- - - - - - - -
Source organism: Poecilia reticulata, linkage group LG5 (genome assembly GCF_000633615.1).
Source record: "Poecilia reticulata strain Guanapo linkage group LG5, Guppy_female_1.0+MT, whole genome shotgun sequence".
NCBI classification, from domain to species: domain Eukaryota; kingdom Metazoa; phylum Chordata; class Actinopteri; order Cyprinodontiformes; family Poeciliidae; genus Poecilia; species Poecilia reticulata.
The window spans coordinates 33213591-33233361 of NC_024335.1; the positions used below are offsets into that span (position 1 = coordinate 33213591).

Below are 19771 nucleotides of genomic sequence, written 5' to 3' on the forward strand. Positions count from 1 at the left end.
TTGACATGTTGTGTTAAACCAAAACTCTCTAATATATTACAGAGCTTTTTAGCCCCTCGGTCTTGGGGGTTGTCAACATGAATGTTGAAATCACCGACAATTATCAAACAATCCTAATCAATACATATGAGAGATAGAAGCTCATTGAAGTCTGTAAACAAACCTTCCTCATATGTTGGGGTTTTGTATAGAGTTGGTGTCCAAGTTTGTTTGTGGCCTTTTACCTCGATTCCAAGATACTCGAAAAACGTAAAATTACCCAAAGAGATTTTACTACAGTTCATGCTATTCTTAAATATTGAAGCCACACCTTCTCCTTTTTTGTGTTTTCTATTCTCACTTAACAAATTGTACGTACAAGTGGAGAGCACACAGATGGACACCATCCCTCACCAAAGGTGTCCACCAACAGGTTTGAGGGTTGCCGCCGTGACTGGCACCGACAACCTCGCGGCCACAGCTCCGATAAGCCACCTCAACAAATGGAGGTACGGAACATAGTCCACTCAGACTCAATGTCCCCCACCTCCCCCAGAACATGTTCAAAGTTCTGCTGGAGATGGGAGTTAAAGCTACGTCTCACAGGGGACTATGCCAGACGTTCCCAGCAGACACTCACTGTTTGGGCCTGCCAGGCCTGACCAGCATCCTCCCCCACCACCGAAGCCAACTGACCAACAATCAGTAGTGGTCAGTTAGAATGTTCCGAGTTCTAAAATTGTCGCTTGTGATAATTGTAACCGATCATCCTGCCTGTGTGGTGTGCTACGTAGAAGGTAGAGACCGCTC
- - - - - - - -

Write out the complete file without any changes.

Source organism: Poecilia reticulata, linkage group LG5 (genome assembly GCF_000633615.1).
Source record: "Poecilia reticulata strain Guanapo linkage group LG5, Guppy_female_1.0+MT, whole genome shotgun sequence".
NCBI classification, from domain to species: domain Eukaryota; kingdom Metazoa; phylum Chordata; class Actinopteri; order Cyprinodontiformes; family Poeciliidae; genus Poecilia; species Poecilia reticulata.
The window spans coordinates 33213591-33233361 of NC_024335.1; the positions used below are offsets into that span (position 1 = coordinate 33213591).

Below are 19771 nucleotides of genomic sequence, written 5' to 3' on the forward strand. Positions count from 1 at the left end.
TTGACATGTTGTGTTAAACCAAAACTCTCTAATATATTACAGAGCTTTTTAGCCCCTCGGTCTTGGGGGTTGTCAACATGAATGTTGAAATCACCGACAATTATCAAACAATCCTAATCAATACATATGAGAGATAGAAGCTCATTGAAGTCTGTAAACAAACCTTCCTCATATGTTGGGGTTTTGTATAGAGTTGGTGTCCAAGTTTGTTTGTGGCCTTTTACCTCGATTCCAAGATACTCGAAAAACGTAAAATTACCCAAAGAGATTTTACTACAGTTCATGCTATTCTTAAATATTGAAGCCACACCTTCTCCTTTTTTGTGTTTTCTATTCTCACTTAACAAATTGTACGTACAAGTGGAGAGCACACAGATGGACACCATCCCTCACCAAAGGTGTCCACCAACAGGTTTGAGGGTTGCCGCCGTGACTGGCACCGACAACCTCGCGGCCACAGCTCCGATAAGCCACCTCAACAAATGGAGGTACGGAACATAGTCCACTCAGACTCAATGTCCCCCACCTCCCCCAGAACATGTTCAAAGTTCTGCTGGAGATGGGAGTTAAAGCTACGTCTCACAGGGGACTATGCCAGACGTTCCCAGCAGACACTCACTGTTTGGGCCTGCCAGGCCTGACCAGCATCCTCCCCCACCACCGAAGCCAACTGACCAACAATCAGTAGTGGTCAGTTAGAATGTTCCGAGTTCTAAAATTGTCGCTTGTGATAATTGTAACCGATCATCCTGCCTGTGTGGTGTGCTACGTAGAAGGTAGAGACCGCTC